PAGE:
Forward Yield: The new payout rate is divided by the current share price.
Ex-Dividend Date: This is the date you need to own the stock.
Increase Percent: The percent increase.
Streak Category: This is the overall dividend history classification of the company.
Show Me The Money
Here's a table mapping the new rates versus the old rates. It also reiterates the percentage increase. This table is sorted similarly to the first (ex-dividend day ascending, dividend streak descending).
|Ticker||Old Rate||New Rate||Increase Percent|
Some different metrics related to these companies include yearly pricing action and the P/E ratio. The table is sorted the same way as the table above. A value investor may find stock ideas with those companies near their 52-week lows, as they could provide more margin of safety and inflated yield.
|Ticker||Current Price||52-Week Low||52-Week High||PE Ratio||% Off Low||% Off High|
|PM||97.7||79.66||102.84||16.57||23% Off Low||5% Off High|
|ITW||236.15||177.28||264.19||30.76||33% Off Low||11% Off High|
|BANF||85.61||67.83||104||18.69||26% Off Low||18% Off High|
|WPC||63.96||62.68||83.43||26.9||2% Off Low||23% Off High|
|DDS||314.39||242.33||417.32||0||30% Off Low||25% Off High|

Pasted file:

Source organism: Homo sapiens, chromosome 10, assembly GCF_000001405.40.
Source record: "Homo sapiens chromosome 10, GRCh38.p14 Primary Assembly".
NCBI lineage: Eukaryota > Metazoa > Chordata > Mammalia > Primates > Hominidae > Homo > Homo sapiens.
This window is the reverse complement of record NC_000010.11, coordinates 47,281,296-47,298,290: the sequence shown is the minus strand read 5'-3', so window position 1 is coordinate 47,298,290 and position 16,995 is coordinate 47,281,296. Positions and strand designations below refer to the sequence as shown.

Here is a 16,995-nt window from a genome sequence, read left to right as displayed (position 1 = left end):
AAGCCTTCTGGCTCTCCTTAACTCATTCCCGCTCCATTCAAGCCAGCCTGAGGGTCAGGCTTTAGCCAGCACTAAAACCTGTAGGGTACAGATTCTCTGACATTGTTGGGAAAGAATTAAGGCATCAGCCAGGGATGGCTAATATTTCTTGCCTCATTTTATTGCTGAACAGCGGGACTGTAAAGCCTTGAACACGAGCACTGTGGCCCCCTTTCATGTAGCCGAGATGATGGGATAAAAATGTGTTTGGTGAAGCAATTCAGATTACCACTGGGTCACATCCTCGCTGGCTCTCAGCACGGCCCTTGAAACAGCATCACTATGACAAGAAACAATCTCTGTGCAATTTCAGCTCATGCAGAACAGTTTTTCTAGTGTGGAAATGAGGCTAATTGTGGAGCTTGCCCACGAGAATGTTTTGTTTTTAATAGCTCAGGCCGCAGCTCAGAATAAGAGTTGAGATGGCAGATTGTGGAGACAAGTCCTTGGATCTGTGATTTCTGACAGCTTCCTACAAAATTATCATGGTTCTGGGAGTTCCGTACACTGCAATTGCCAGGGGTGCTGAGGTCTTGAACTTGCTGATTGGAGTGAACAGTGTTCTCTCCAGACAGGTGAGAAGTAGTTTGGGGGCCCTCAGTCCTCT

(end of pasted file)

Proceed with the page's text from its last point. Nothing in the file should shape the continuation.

|TRNO||61.07||49.34||66.15||48.69||24% Off Low||8% Off High|
|EGP||175.75||134.25||188.85||43.25||31% Off Low||7% Off High|
|MDLZ||71.03||53.54||77.77||26.86||33% Off Low||9% Off High|
|RSG||149.31||119.74||156.65||29.73||25% Off Low||5% Off High|
|INGR||100.02||76.51||112.69||15.98||31% Off Low||11% Off High|
|STT||69.67||57.16||93.13||12.12||22% Off Low||25% Off High|
Tickers By Yield And Growth Rates
I've arranged the table in descending order for investors to prioritize the current yield. As a bonus, the table also features some historical dividend growth rates. Moreover, I have incorporated the "Chowder Rule," which is the sum of the current yield and the five-year dividend growth rate.
|Ticker||Yield||1 Yr DG||3 Yr DG||5 Yr DG||10 Yr DG||Chowder Rule|
As an investor, I focus on identifying stocks with consistent dividend growth and a track record of outperforming the market. I use the Schwab U.S. Dividend Equity ETF (SCHD) as a benchmark to gauge their performance. This ETF has a remarkable history of exceptional performance, a higher yield than the S&P 500, and a proven record of growing dividends. If you can't beat the benchmark, you should take it instead. I use this analysis myself and have added companies to my portfolio.
Here's the total return chart of SCHD versus everyone on the list. For reference, SCHD was up about 189%. The standout was RSG, with a 440% total return. Also impressive were TRNO, DDS, EGP, BANF, and ITW.
Please do your due diligence before investing, and thanks for reading.
This article was written by
Analyst’s Disclosure: I/we have a beneficial long position in the shares of SCHD either through stock ownership, options, or other derivatives. I wrote this article myself, and it expresses my own opinions. I am not receiving compensation for it (other than from Seeking Alpha). I have no business relationship with any company whose stock is mentioned in this article.